VMware is a framework that allows multiple operating systems to install and run inside of another one. There are a variety of different VMware products and tools designed for specialized uses, but the Workstation product is the core technology. VMware Workstation supports Windows and GNU/Linux host operating systems, and a somewhat larger number of guest OSes. You must choose which host version you want, and if you want both, you have to pay two license fees. There is some loss in performance in comparison to a native operating system installation, and users must dedicate resources to each OS instance while it is running. Extensive use of VMware can cause your hard drive's free space to quickly diminish, as you need to create and assign a virtual partition for each guest OS.
One valuable feature that has been present in VMware for the past several versions is the ability to take a "snapshot" of a working guest operating system. This allows you to save an entire OS configuration, making it easier to "reinstall" an operating system if you need to.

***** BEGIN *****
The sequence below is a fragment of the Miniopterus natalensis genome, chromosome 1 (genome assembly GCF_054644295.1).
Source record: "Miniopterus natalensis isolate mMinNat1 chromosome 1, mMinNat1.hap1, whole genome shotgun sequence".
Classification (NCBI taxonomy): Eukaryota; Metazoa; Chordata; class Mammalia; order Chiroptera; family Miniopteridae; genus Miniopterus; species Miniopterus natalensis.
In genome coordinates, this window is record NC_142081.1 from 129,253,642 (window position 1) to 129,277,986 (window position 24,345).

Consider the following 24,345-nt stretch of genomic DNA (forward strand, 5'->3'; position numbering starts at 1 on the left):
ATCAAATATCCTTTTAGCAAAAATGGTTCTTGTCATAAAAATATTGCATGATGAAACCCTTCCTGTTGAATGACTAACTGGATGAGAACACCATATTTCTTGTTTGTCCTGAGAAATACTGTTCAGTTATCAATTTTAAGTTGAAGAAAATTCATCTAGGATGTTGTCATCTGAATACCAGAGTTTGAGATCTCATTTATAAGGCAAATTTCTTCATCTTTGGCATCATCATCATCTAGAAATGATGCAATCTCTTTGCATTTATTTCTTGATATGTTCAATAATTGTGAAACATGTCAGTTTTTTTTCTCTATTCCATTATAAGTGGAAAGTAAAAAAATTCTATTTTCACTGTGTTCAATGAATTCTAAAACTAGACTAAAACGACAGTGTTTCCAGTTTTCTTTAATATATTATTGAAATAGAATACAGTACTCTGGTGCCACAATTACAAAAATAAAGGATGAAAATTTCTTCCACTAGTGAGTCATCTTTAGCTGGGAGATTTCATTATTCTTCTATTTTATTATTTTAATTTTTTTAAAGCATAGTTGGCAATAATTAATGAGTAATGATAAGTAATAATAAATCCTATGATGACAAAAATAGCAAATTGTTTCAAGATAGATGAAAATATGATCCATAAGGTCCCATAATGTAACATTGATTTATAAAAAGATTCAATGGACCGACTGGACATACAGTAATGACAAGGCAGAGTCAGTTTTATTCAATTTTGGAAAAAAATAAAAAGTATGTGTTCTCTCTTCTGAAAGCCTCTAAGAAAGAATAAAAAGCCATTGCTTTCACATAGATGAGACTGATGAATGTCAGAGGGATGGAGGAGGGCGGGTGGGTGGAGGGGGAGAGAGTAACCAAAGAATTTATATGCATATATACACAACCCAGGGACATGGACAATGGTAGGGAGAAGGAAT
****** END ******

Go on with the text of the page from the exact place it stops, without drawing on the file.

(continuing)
What's new in 5.0
VMware 5.0 mainly introduces collaboration features that make it easier to share common configurations with co-workers. GNU/Linux support has also been enhanced, and there is preliminary support for Solaris x86 and more recent builds of Microsoft Windows "Longhorn" beta. Here is a breakdown of the major improvements to VMware:
- Multiple snapshots
- 64-bit host support
Previously you could only take one snapshot per guest OS. Version 5.0 eliminates this limitation. Multiple snapshots are useful for testing an operating system in multiple states; for instance, you could save snapshots of Windows XP with SP1, SP2, and with experimental patches applied.